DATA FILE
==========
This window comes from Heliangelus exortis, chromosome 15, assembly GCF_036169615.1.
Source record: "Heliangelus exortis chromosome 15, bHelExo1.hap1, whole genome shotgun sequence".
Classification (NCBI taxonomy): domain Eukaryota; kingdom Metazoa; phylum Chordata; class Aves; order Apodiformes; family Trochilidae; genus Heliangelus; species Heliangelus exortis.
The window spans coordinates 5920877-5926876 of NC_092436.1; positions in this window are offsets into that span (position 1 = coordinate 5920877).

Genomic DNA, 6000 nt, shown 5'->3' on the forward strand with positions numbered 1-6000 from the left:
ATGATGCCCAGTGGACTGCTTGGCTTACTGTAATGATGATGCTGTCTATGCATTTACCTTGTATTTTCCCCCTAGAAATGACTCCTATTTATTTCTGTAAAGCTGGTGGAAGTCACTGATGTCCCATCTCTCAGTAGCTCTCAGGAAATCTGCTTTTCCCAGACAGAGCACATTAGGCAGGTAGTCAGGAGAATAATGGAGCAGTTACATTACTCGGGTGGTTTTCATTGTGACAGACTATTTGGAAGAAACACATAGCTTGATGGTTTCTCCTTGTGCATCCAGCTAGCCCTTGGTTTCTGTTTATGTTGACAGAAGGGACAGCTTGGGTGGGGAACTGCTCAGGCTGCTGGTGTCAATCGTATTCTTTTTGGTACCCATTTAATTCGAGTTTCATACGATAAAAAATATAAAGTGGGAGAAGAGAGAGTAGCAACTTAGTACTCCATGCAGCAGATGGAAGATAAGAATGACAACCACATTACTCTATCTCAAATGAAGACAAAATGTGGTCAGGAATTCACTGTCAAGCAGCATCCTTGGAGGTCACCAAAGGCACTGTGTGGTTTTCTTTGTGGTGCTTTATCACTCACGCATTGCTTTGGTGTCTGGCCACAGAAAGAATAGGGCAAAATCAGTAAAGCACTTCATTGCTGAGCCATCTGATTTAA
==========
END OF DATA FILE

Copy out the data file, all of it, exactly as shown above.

This window comes from Heliangelus exortis, chromosome 15, assembly GCF_036169615.1.
Source record: "Heliangelus exortis chromosome 15, bHelExo1.hap1, whole genome shotgun sequence".
Classification (NCBI taxonomy): domain Eukaryota; kingdom Metazoa; phylum Chordata; class Aves; order Apodiformes; family Trochilidae; genus Heliangelus; species Heliangelus exortis.
The window spans coordinates 5920877-5926876 of NC_092436.1; positions in this window are offsets into that span (position 1 = coordinate 5920877).

Genomic DNA, 6000 nt, shown 5'->3' on the forward strand with positions numbered 1-6000 from the left:
ATGATGCCCAGTGGACTGCTTGGCTTACTGTAATGATGATGCTGTCTATGCATTTACCTTGTATTTTCCCCCTAGAAATGACTCCTATTTATTTCTGTAAAGCTGGTGGAAGTCACTGATGTCCCATCTCTCAGTAGCTCTCAGGAAATCTGCTTTTCCCAGACAGAGCACATTAGGCAGGTAGTCAGGAGAATAATGGAGCAGTTACATTACTCGGGTGGTTTTCATTGTGACAGACTATTTGGAAGAAACACATAGCTTGATGGTTTCTCCTTGTGCATCCAGCTAGCCCTTGGTTTCTGTTTATGTTGACAGAAGGGACAGCTTGGGTGGGGAACTGCTCAGGCTGCTGGTGTCAATCGTATTCTTTTTGGTACCCATTTAATTCGAGTTTCATACGATAAAAAATATAAAGTGGGAGAAGAGAGAGTAGCAACTTAGTACTCCATGCAGCAGATGGAAGATAAGAATGACAACCACATTACTCTATCTCAAATGAAGACAAAATGTGGTCAGGAATTCACTGTCAAGCAGCATCCTTGGAGGTCACCAAAGGCACTGTGTGGTTTTCTTTGTGGTGCTTTATCACTCACGCATTGCTTTGGTGTCTGGCCACAGAAAGAATAGGGCAAAATCAGTAAAGCACTTCATTGCTGAGCCATCTGATTTAA